Wednesday, October 28, 2009

Genius Is a Relative Thing

Think twice before assuming that playing chess will make your child a more capable person - well, at least outside of the art of playing chess itself. This is what the example of Bobby Fischer teaches us (HT Selva Brasilis):

Fischer’s hatred of Jews turned paranoid. Pictures of Hitler decorated his lodgings. He denied the Holocaust. America, he was convinced, had fallen into the hands of “stinking Jews.” When the September 11, 2001, attacks occurred, he called it “wonderful news.” Wanted by the U.S. government for violating an order not to play a return match with Spassky in Yugoslavia, Fischer renounced his U.S. citizenship and settled in Iceland. ...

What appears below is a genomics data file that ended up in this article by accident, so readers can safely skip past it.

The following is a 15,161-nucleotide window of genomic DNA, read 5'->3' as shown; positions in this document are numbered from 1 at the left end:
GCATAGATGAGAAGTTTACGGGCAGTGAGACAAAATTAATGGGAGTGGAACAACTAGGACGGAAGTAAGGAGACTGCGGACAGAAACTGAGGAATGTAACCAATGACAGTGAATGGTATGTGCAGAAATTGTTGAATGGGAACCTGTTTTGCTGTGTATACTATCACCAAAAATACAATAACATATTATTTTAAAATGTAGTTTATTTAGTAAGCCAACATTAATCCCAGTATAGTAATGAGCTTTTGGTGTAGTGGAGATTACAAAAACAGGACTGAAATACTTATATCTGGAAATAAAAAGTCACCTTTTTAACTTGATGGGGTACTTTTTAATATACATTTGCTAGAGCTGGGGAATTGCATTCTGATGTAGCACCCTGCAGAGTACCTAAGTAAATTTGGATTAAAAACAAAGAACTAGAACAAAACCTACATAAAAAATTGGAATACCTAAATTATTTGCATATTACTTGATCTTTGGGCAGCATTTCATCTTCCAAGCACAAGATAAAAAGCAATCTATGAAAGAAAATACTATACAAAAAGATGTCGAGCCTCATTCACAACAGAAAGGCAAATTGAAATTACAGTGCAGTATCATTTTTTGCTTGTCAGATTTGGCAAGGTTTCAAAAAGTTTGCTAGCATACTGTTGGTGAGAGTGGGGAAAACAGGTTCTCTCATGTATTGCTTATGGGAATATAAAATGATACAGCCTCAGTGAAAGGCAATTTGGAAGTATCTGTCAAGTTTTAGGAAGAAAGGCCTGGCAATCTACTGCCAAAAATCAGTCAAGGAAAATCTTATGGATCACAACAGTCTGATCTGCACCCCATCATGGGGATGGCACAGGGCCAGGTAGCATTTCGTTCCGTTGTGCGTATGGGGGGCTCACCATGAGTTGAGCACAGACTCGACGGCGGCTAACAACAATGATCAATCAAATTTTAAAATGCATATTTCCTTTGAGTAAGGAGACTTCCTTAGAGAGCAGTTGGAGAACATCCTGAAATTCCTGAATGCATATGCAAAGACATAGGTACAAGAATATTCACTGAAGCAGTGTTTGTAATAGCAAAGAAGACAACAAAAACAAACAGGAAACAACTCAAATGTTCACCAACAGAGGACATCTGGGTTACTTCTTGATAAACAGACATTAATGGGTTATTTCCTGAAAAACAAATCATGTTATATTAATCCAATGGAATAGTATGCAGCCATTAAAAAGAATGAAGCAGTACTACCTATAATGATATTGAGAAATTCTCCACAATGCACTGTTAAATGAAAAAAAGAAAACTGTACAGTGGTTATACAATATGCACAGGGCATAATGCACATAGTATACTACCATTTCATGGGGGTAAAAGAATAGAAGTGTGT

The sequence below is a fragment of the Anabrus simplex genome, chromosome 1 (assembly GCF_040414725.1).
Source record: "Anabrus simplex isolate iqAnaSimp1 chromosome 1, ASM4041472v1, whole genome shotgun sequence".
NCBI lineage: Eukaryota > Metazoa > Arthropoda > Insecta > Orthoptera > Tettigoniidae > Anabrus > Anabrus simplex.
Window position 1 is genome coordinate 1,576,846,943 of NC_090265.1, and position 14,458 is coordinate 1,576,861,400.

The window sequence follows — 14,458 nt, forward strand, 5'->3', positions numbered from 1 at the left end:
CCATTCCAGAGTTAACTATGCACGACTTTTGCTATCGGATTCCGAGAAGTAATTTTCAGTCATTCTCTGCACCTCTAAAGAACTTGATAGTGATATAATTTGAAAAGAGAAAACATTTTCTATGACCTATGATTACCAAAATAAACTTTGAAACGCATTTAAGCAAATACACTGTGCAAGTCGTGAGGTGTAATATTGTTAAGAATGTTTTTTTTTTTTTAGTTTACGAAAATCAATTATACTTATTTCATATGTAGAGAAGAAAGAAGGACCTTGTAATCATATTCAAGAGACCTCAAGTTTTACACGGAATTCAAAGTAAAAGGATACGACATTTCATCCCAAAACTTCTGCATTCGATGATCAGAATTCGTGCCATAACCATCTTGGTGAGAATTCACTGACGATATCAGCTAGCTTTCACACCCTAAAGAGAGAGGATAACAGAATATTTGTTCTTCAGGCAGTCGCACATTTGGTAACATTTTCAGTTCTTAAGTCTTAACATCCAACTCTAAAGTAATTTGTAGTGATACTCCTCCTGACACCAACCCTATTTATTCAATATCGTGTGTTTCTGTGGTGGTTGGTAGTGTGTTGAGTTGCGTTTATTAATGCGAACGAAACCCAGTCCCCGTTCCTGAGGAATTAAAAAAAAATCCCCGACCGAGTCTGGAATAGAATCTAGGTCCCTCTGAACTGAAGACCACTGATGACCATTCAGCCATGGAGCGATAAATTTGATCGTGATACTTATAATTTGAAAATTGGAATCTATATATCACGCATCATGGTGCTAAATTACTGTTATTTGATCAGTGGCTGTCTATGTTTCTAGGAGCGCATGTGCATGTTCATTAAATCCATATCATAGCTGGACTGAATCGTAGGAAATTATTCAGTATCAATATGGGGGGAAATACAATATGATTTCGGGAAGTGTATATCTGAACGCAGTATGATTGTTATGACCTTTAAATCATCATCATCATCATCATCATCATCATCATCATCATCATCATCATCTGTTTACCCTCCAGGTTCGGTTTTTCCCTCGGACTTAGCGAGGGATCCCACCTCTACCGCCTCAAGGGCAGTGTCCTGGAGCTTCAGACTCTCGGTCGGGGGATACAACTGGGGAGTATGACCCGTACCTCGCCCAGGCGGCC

John Carlin, in an article titled “The End Game of Bobby Fischer” in the Observer/Guardian (February 10, 2008), described Fischer, during his final years, as looking like a homeless bum. “His teeth were rotten, and his white hair and beard were long and unkempt.” Bobby had a low opinion of doctors and dentists. He had all the metal fillings in his teeth removed because he thought radiation from them was injuring his health, or perhaps American or Russian enemies were causing the harmful radiation from his molars. Fischer seldom changed his clothes or removed his baseball cap. After his death in 2008 at age sixty-four, he was buried late one night near a tiny church in Iceland. A brief, shabby funeral was attended by a Catholic priest he had never known.

BTW, Einstein's pseudo-economics is another good example of how genius is indeed a relative thing.

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